She nodded. “Not like our trees, though. Our trees were there for us, while hers . . .” It wasn’t necessary for her to say more, for they both knew the story of how when Lucille Van der Kroff her body was immolated and the ashes scattered her along the short of her favorite place, and come the next spring students who visited here found the tree growing in the spot where it was said she would lay naked and sun herself. “Our are associated with our dreams and lives: hers came with her death—” Annie tilted her head to one side. “And, if people are right, rebirth.”

Kerry looked down for a moment, trying to move the image of someone being reincarnated as a tree out of his mind. “I could think of better things to come back as.”

“And there are far worse, my love.” Annie looked around and got her bearings before tugging on Kerry’s hand. “Come on; this way.”

Annie led him off into the forest, visualizing a path where none lay. She and Isis had overflown this area many times during their training, and though it wasn’t necessary to walk far, if her directions were off, she’d miss there destination. Though with the coming of winter the leaves had fallen from many of the trees, and that made seeing through the foliage much easier . . .

Kerry was the first to spot the object she was looking for. “What’s that?”

A smile crept onto Annie’s face. “Our destination, my love.” She pulled him forward. “Come.”

 

Yeah, come here, Kerry, because Annie’s leading you off into the woods to show you something, and the last time you did that, she ended up getting you to promise to be her Dark Witch.  What comes now?  Deciding the names of your first born?  “Well, I have an idea for both a girl and a boy, and we could use both, because we’ll have at least one of each . . .”  There you go, kid.  Maybe Annie will have that written down in her book as well . . .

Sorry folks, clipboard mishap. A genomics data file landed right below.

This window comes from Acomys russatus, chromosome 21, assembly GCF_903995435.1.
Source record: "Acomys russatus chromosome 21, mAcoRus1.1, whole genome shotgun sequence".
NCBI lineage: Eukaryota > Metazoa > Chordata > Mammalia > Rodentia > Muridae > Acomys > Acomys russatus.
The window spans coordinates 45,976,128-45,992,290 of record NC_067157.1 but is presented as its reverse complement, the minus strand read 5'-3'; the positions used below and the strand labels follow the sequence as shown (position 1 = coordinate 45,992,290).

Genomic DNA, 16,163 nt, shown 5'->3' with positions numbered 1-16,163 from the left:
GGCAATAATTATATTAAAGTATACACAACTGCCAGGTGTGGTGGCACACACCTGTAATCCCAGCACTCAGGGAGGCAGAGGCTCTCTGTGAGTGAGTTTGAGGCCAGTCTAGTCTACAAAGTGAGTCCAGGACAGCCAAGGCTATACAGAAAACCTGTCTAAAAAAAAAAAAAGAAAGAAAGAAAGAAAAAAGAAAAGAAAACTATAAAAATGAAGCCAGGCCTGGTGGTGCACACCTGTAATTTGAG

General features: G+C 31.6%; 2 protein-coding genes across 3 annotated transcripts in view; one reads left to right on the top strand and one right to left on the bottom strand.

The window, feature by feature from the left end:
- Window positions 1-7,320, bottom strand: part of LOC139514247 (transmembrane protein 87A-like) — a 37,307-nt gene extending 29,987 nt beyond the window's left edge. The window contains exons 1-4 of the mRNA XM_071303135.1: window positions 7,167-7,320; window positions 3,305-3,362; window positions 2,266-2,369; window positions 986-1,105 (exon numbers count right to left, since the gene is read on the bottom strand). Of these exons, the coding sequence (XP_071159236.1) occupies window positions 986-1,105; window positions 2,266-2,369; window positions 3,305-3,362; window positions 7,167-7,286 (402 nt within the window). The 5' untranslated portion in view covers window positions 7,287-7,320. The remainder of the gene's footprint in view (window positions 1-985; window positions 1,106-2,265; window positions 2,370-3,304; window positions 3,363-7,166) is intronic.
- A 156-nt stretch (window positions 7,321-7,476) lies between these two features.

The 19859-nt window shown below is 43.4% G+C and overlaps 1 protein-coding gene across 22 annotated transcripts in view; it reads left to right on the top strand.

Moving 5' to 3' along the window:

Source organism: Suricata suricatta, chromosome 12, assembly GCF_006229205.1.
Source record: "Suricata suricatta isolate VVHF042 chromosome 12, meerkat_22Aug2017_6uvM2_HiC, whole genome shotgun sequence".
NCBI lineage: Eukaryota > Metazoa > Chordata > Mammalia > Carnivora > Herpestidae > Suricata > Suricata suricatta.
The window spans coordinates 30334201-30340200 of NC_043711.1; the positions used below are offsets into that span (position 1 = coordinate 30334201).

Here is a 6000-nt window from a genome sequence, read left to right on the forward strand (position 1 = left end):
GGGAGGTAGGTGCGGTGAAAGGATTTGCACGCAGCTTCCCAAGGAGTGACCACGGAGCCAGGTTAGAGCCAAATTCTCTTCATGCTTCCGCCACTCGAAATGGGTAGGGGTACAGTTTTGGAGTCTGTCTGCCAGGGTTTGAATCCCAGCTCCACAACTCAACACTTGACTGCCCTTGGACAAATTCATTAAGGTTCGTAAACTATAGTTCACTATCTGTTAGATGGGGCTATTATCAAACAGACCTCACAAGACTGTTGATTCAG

Upon a Stakeout Dreary

You know, I’d like to say I have another scene finished, and I could show you everything that happen after the kids did their little magic act for Tanith–and quite well, I might add, they’re doing a great job as fledgling Guardian operatives–but I can’t, because I simply couldn’t get into the mood to write, and by “into the mood” I mean I was pretty much suffering most of the day yesterday.  I did managed to do something important regarding the scene that follows this one below, but I couldn’t get much beyond that.  Needless to say, I wanted to write, but I couldn’t.  I probably should have, it likely would have helped, but in the end I couldn’t roust myself to get in front of the computer and get it out.

Save for the little bit, about seven hundred words, that appear below.

I do feel that I’ll be able to finish this scene tonight, and start on the next one today–maybe even get enough of it in place to blog it out–because I’m eager to finish up this chapter before the weekend is over, and move onto the next part before end of the year.  There really isn’t that much left, and I’m starting to get that feeling that comes when you near the finish line and the excitement builds that your endeavor is nearly over.